So, as usual it was off to Tunstead on Monday but it was a strange day with only Andy H and Liam G. Alan G was back from leave but with everybody else off had to man the stores: even getting the key to get into our room and tool store took a while to sort. I had brought up a full 6.5metre length of 2inch tube, but cut into 3 lengths which Liam proceeded to chop into shorter lengths based on the dimensions he had listed earlier. I found myself studying once again why the pipe under the cab and to the back refused to line-up where it had been before, despite having the very same (but cleaned) fittings dropping it past the sandbox and junctioning through the frame plates. Eventually I found why, and it was the daftest reason. It was obvious that the pipe running just under the running plate was angling down, and the fitting at the end had been ground so that it would slide up behind the valance, or rather it wouldn't, and no amount of hammering would force it to do so. Then one of those blinding flashes of insight came to me – one of the bolts that hold the fuel tank to the running late was right above it. Extract said bolt, and the pipe slides obediently up into place, and the back end promptly lined up. You can see it here, after we later put the rear sandbox in.
Which still begs the question, how did it fit before? Maybe we'll have to fit a cosmetic bolt head. I also spent some time investigating the lift off casing doors. There were 4 up each side, but only two survived the vandals as they were in the way between them and the copper and brass they had decided to steal. And these two are a bit on the rotten side around the bottoms. My plan had been to derive a drawing, and produce 8 new, with 'current' retaining catches and one modified to act as the air cleaner. The trouble is, that the two remaining proved to be different widths, and checking the spacings between the catches suggests that no two doors were the same. For now, I've put this into the back of my mind while I concentrate on more pressing matters and hope that inspiration will emerge at the appropriate time. The battery box lid too, is missing, but as we have the surround we can at least derive the dimensions it must have been, though the remains of the hinges, clearly made to the job, maybe something I can give to a volunteer as a special project. Up at the front end, the pipework didn't go too well either, for when we had extracted it we had had to cut a section out and Liam's measurement of the original pieces had of course not revealed this. So a new length was cut and eventually the front end went together.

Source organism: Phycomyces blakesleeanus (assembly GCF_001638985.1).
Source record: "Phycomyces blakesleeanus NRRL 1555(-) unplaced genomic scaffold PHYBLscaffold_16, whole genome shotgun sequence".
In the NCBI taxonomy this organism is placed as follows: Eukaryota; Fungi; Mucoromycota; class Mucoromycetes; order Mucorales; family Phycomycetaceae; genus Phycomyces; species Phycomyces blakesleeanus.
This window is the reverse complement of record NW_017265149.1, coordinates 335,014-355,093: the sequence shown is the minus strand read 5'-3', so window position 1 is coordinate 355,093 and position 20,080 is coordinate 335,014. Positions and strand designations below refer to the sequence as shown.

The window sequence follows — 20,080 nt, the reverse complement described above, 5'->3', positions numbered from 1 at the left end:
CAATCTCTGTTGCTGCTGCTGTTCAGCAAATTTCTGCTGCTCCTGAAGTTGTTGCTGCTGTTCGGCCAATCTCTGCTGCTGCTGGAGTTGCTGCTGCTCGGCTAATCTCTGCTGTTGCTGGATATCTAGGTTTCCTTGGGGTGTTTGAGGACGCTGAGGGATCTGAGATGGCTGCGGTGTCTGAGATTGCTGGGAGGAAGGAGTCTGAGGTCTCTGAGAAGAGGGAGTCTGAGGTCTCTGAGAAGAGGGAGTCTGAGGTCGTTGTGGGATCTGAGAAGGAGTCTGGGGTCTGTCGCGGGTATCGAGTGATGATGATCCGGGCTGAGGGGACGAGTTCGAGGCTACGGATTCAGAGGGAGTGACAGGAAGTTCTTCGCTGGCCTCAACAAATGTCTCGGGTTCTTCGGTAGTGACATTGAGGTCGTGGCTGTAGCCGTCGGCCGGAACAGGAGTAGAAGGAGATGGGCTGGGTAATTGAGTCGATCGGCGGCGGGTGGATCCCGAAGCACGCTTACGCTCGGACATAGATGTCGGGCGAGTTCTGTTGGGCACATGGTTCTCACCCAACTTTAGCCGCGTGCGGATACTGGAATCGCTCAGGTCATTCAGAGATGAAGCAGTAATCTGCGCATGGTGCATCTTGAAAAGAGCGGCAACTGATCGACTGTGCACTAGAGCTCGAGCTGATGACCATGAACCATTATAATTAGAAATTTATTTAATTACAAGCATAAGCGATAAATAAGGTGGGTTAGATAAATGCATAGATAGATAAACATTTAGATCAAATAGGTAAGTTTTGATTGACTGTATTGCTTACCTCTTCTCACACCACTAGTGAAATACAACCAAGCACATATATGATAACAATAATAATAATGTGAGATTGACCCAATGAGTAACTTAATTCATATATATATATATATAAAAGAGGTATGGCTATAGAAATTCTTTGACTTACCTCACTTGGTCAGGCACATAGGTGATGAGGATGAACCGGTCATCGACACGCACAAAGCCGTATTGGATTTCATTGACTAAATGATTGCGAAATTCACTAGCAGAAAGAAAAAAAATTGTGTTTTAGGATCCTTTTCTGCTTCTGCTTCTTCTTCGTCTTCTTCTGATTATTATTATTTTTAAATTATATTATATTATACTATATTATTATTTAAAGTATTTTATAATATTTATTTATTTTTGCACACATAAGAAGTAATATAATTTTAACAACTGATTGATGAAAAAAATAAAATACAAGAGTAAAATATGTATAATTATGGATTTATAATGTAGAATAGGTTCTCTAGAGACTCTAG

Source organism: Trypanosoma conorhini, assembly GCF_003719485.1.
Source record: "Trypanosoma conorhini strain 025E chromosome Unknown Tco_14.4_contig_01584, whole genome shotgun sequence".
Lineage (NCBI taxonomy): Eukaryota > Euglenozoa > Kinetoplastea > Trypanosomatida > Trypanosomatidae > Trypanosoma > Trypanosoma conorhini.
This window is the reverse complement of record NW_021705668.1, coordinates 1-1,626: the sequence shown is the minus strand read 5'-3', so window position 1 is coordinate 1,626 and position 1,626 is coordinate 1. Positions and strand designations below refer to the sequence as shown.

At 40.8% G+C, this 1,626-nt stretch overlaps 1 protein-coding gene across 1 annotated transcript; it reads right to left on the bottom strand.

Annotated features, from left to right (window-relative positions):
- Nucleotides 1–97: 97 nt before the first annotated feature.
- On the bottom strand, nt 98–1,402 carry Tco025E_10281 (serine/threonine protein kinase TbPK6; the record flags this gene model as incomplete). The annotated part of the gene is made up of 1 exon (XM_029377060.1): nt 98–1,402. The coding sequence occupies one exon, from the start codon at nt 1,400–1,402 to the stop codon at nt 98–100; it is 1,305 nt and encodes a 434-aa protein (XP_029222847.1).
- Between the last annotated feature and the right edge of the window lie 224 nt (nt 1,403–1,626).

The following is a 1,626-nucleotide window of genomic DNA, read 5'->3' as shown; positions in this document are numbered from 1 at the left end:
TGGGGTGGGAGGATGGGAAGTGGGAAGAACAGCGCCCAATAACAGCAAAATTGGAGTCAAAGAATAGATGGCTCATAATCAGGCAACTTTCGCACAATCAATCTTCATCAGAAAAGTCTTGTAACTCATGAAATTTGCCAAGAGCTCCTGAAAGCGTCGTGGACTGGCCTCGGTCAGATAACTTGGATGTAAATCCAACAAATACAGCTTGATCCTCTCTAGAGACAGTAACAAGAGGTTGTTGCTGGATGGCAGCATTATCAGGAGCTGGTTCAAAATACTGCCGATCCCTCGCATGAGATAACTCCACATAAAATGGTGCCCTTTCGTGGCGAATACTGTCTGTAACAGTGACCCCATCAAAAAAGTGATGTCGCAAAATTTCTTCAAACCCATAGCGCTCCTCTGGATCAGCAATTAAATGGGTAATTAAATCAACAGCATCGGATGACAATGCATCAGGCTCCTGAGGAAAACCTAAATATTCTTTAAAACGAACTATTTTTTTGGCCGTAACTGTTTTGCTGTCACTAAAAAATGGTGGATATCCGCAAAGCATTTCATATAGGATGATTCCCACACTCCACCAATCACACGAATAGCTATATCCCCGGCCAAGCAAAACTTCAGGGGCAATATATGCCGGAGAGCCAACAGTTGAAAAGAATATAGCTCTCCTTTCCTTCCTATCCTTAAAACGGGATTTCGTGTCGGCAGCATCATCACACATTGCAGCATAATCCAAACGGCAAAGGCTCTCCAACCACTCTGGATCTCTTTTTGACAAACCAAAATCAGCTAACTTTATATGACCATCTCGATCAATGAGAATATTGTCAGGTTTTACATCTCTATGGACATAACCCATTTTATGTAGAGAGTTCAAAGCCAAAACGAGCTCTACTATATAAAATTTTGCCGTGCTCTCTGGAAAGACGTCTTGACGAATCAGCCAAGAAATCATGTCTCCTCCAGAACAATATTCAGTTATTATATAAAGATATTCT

Meanwhile, when not helping us, Andy H was cleaning and painting anything that took his fancy, and as we are working towards starting to re-fit the massive control linkages he spent some time on those parts, especially the levers that fit the ends of the cross-shafts. Unfortunately, the plummer blocks having been dismantled, although the bearings were still to be found, the seals are missing and in one case, the taper hub and locking washer are missing, and these are slightly harder to acquire than the bearings themselves, it seems. And although Liam had come up with welding equipment, the man himself was unavailable owing to a plant breakdown, so there was no progress on the engine mounts, nor the other welding jobs that await him. But after a discussion between me and Andrew, I had brought up a re-sealed torque converter cooler and took RS8's old one away, as it may need pressing apart on the press, having been together so long. The replacement is not perfect however, and needs a couple of stud holes helicoiling.
All in all, we seemed to get a fair amount completed during the day, whether it was painting, piping or, as in my case, mounting the second seat base but with button-headed setscrews for better appearance on the outside of the cab. During the latter half of the week Pete C rang to say that we needed to cancel next Monday's plans because there would be contractors working on the building's roof and we wouldn't be able to work there. That at least gives me a bit of extra time to sort out these plummer block bits, plus resolve the taper lock bush that disintegrated when we took the hand-brake linkage apart – all being well this could go back in next time. And of course this takes us a step nearer to needing electrics and pneumatics. Up in the cab, the entire instrument panel disappeared during its days in the car park, and although I did peep in the cab once not long after it arrived, I have no memory of what it was like. But I can of course see where it has been – so we have collected together some of the gauges it needs, even if they are not quite the same as it had before – and laying them out so as to create a plan for a new panel within the size constraints of its original will be an interesting exercise. I suspect the combinations of port positions and depth behind, as well as accessibility for doing connections up tight may tax my patience.